In Coppy’s mind, the team was still in position for success while Teheran is under contract. And judging by the way the first half of this season has gone, Coppy was right. The Braves are one of the hottest teams in baseball as they try to eclipse the .500 mark for the first time all season. The playoffs may be a long shot this season, but the organization has shown they are only a couple of pieces away from being legitimate World Series contenders.
With this being the case, fans should not be too worried about Teheran. Inconsistency has been a well-documented problem for him over his career. He can go out and look flawless for five starts in a row, and then fail to record another quality start for a month.
His current 5.30 ERA is nearly two full runs above his career ERA. His stuff has not lost anything, and when taking a deeper look at the numbers, it is clear his problems are once again stemming from his control. This is a pitcher who only walked 45 batters his rookie season in 185.2 innings pitched. He already has 34 walks this season in just 90 innings pitched. And even when he has hit the zone, he has not had the same pinpoint accuracy he has shown in the past. He has left way to many balls up and in the middle of the plate this year, leading to 19 home-runs against him already. That is quite incredible when you consider Teheran has never given up more than 27 home runs in a season, and has only given up more than 22 home runs once.
With pitching being so volatile, and MLB hitters able to take advantage of even the tiniest mistakes, one can point to a couple reasons for why Teheran might be struggling so mightily. The first is the new ballpark, which has been described as hitter’s paradise. Home starts have been a nightmare for the 26-year old, as he is 1-6 with 7.58 ERA at SunTrust Park. Another reason could be the Braves change of pitching coaches. McDowell has been the pitching coach for Teheran ever since he has been a Brave, but with Chuck Hernandez now holding down that position, Teheran has not seen the same type of success.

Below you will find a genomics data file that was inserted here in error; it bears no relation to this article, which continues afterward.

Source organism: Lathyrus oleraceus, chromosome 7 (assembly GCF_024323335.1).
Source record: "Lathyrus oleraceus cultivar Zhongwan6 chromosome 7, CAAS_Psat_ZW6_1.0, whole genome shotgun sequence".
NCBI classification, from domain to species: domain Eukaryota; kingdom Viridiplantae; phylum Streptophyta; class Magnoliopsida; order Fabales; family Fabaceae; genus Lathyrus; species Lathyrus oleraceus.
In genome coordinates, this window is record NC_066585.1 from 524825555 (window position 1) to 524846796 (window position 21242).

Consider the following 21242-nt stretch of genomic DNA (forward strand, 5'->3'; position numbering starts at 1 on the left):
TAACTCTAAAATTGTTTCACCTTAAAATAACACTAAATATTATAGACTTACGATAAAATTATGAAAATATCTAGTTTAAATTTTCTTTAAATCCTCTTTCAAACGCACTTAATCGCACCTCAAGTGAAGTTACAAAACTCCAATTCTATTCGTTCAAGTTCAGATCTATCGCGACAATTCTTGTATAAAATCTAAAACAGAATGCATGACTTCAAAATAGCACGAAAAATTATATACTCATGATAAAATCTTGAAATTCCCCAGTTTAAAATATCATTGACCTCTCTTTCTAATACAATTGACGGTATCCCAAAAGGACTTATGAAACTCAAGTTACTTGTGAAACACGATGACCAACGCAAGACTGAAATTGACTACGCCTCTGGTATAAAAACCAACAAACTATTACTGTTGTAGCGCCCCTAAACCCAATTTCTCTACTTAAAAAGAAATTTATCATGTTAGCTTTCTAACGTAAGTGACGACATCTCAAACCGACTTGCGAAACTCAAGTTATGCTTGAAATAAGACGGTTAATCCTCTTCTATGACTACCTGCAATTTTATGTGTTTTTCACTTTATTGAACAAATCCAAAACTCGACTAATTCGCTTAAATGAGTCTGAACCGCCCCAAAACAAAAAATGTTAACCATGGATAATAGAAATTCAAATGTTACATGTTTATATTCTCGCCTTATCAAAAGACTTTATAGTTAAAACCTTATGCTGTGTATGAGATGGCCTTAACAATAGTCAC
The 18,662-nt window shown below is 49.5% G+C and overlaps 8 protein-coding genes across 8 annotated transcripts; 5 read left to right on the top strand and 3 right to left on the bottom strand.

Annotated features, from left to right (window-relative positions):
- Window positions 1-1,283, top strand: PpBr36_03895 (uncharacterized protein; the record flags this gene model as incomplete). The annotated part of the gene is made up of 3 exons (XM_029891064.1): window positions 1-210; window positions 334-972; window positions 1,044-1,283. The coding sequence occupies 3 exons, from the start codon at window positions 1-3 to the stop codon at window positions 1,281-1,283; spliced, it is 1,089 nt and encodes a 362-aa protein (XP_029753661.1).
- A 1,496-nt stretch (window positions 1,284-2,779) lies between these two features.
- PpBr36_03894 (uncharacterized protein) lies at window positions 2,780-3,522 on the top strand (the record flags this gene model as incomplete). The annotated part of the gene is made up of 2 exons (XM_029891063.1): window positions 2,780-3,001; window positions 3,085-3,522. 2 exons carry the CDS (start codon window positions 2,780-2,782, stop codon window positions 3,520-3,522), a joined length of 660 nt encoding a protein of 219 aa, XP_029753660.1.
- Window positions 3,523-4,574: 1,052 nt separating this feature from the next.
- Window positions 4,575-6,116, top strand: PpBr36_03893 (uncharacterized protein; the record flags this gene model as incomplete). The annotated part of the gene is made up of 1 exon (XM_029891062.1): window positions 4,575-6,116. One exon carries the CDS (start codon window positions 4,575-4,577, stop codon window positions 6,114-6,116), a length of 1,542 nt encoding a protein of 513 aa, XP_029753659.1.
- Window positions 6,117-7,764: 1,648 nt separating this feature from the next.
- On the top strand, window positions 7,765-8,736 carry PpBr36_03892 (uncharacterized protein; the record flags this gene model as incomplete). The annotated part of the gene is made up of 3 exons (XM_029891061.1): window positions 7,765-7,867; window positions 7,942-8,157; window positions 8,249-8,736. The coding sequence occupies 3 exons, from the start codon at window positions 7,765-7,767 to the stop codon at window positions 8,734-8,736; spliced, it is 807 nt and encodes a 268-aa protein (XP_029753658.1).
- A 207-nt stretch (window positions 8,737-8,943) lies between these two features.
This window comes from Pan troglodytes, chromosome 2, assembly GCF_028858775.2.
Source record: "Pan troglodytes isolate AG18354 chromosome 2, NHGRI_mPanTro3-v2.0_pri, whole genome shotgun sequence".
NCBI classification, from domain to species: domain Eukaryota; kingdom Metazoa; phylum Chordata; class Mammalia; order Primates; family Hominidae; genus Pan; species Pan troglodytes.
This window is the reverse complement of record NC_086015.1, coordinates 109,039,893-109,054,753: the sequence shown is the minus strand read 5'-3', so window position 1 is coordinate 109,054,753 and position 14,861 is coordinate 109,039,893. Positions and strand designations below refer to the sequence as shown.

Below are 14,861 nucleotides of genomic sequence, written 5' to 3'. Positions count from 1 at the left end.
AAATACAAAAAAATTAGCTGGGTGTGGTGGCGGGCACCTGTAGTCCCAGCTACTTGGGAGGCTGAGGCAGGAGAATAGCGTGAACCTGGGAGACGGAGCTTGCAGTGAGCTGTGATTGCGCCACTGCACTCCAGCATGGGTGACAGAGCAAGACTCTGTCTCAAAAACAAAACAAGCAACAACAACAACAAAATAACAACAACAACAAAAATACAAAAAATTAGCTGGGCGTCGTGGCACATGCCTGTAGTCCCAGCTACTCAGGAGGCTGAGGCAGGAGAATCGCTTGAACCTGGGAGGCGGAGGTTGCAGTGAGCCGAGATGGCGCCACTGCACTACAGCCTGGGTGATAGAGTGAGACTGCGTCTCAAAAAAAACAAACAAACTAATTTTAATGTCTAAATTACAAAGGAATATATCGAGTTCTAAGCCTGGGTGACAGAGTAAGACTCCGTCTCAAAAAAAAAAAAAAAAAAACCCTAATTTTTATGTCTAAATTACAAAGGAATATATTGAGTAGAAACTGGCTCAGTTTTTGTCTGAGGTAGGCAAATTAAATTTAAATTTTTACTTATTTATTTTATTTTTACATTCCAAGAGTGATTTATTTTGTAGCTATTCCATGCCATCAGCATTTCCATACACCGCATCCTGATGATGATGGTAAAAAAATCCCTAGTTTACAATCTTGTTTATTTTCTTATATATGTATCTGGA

Even with Teheran’s struggles, there is reason to believe he will bounce back just fine. Stretches like these are not unusual over the course of his career. He finished off last year with an ERA around five in the months of August and September, pitched the first three months of his 2015 season to the tune of an ERA around five, and began his rookie season with a 5.08 ERA in the month of April. Despite all of that, Teheran has only finished with an ERA above four on the season once which happened back in 2015 (4.04). He may be off to the worst start of his career, but there is a good chance that means he bounces back with a significantly better second half, much like he did in 2015.
Is Teheran the ace many Braves fans hoped he would become? No. But that was never exactly the plan for him in the first place. As the starting rotation begins to round itself out with talented young pitching, Teheran is going to be asked to be the veteran face in the middle of the rotation. He is a perfect number two or three pitcher, that can shut down the best of lineups on any given night. And he is going to be doing so on a very team friendly contract. Atlanta may have missed out on their opportunity for a mother load of prospects in return for Teheran, but he will remain a vital part of the team’s journey to get out of the first round of the playoffs for the first time since 2001.